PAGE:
Below, we'll take a look at the best 2X and 3X leveraged ETFs tracking the S&P 500 in terms of lowest fees and most liquidity, excluding inverse ETFs. The best 2X leveraged ETFs are SPUU and SSO. The best 3X leveraged ETFs are UPRO and SPXL. There is one 3x leveraged ETF that, although it doesn't track the S&P 500, it does seek to trade some of its highest beta stocks at 3x leverage. It is the Direxion Daily S&P 500 High Beta Bull 3x Shares (HIBL). There are also other leveraged ETFs that either provide leveraged exposure to a specific sector or utilize a factor strategy. But the four examined below are the only ones that track the broader index, providing the same cap-weighted exposure to all of the companies in the S&P 500. These funds are not ranked based on their returns over the past year since they are all tracking the same index and should have similar returns. They are also not ranked by return performance over the long term since the leverage multiplier of leveraged funds is based on daily returns, as opposed to longer periods of time. All numbers below are from ETFdb.com as of May 21, 2021, except as where indicated.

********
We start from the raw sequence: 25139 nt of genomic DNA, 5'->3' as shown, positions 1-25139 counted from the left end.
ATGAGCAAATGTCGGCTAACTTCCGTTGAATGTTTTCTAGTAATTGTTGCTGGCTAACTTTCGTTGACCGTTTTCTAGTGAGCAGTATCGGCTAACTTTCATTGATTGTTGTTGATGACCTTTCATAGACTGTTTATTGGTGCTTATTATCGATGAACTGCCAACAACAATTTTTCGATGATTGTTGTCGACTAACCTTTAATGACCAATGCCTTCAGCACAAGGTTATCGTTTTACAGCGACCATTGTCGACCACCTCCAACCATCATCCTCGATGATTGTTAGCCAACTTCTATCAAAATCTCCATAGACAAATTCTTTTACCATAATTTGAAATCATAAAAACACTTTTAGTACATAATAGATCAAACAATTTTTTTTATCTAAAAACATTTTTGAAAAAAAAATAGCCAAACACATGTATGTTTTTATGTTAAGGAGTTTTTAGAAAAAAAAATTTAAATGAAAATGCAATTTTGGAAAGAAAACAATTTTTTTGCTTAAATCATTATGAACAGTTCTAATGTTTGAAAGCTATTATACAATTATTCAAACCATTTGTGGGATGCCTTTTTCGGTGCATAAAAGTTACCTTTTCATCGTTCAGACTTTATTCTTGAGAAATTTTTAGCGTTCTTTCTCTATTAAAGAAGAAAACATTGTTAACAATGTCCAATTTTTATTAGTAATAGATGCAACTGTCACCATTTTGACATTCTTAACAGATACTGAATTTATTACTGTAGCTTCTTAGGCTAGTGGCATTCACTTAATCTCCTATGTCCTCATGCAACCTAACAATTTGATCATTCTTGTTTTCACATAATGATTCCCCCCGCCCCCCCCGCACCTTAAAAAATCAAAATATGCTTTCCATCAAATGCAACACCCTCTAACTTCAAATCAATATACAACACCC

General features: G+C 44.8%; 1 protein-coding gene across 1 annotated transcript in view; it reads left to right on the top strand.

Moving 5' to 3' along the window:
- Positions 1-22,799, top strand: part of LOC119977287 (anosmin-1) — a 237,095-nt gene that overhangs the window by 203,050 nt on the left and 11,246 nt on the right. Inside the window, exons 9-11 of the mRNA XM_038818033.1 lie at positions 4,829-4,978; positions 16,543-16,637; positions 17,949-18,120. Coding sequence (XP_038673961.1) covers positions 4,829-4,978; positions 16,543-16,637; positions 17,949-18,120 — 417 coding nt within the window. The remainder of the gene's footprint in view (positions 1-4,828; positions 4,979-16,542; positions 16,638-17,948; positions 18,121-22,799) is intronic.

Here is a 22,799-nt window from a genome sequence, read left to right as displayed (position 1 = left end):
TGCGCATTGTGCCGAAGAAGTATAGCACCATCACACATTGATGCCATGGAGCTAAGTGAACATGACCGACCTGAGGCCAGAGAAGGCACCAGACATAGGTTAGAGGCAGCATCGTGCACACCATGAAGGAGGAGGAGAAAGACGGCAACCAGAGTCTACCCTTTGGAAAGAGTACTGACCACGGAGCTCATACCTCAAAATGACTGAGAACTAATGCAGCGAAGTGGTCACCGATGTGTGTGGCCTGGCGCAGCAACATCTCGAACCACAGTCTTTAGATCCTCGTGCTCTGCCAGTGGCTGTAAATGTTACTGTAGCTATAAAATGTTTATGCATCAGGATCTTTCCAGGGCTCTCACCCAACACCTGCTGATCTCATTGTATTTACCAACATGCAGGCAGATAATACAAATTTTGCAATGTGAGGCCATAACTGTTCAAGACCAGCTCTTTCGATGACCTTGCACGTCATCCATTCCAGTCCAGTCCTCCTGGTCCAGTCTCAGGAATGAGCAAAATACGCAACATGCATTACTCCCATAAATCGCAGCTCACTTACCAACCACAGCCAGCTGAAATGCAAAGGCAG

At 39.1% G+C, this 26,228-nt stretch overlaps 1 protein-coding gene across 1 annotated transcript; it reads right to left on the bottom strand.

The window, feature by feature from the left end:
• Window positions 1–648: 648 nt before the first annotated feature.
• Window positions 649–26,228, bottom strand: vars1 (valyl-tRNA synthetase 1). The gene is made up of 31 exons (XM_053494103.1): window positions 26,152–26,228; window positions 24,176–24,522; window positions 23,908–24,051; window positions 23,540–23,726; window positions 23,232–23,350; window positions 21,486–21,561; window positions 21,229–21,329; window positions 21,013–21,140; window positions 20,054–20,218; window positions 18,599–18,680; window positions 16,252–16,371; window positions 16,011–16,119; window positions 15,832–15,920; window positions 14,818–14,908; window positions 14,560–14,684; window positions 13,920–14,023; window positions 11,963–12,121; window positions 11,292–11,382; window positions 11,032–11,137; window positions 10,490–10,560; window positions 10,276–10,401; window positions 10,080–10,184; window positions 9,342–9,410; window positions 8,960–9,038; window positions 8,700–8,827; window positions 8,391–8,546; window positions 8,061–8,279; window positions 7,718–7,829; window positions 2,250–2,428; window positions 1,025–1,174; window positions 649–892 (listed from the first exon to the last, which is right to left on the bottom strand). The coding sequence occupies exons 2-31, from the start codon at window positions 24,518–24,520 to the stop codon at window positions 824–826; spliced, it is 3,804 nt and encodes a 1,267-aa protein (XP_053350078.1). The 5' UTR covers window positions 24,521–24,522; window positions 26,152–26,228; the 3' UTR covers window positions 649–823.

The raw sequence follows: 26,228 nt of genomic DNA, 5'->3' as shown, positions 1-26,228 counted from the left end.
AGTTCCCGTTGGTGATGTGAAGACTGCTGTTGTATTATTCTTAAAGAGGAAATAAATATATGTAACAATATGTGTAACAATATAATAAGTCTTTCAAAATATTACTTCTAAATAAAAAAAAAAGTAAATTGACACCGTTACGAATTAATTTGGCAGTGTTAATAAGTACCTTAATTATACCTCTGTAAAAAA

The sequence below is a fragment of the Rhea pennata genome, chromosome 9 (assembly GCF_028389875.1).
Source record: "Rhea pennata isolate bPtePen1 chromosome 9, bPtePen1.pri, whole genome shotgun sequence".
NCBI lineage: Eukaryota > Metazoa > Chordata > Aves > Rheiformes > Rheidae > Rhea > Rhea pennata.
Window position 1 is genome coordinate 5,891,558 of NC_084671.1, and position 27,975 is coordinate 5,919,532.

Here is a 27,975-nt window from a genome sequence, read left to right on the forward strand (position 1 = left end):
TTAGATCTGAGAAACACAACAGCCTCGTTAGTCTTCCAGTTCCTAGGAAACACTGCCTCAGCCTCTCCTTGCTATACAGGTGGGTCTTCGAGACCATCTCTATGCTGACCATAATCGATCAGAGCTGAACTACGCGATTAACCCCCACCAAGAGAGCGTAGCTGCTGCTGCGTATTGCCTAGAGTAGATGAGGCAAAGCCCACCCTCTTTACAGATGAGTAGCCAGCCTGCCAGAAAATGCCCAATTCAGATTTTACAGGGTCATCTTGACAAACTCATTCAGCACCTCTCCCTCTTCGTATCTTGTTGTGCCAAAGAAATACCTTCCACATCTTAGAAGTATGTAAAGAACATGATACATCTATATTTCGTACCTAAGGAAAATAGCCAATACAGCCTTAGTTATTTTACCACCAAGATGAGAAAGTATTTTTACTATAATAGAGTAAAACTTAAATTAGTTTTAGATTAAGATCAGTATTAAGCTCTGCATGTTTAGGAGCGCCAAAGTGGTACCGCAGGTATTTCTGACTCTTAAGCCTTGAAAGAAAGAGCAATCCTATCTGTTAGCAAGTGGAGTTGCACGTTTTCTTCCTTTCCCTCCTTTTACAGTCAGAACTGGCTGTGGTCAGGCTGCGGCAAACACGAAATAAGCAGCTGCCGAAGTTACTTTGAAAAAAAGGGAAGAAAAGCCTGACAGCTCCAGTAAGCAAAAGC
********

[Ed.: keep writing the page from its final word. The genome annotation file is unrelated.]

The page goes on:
ETFs with very low assets under management (AUM), less than $50 million, usually have lower liquidity than larger ETFs. This can result in higher trading costs which can negate some of your investment gains or increase your losses.

Direxion Daily S&P 500 Bull 2x Shares (SPUU)

Because index-tracking ETFs will follow the performance of the Index, one of, if not the biggest determinant of long-term returns is how much it charges in fees.

  • Expense Ratio: 0.64%
  • Performance over 1-Year: 94.3%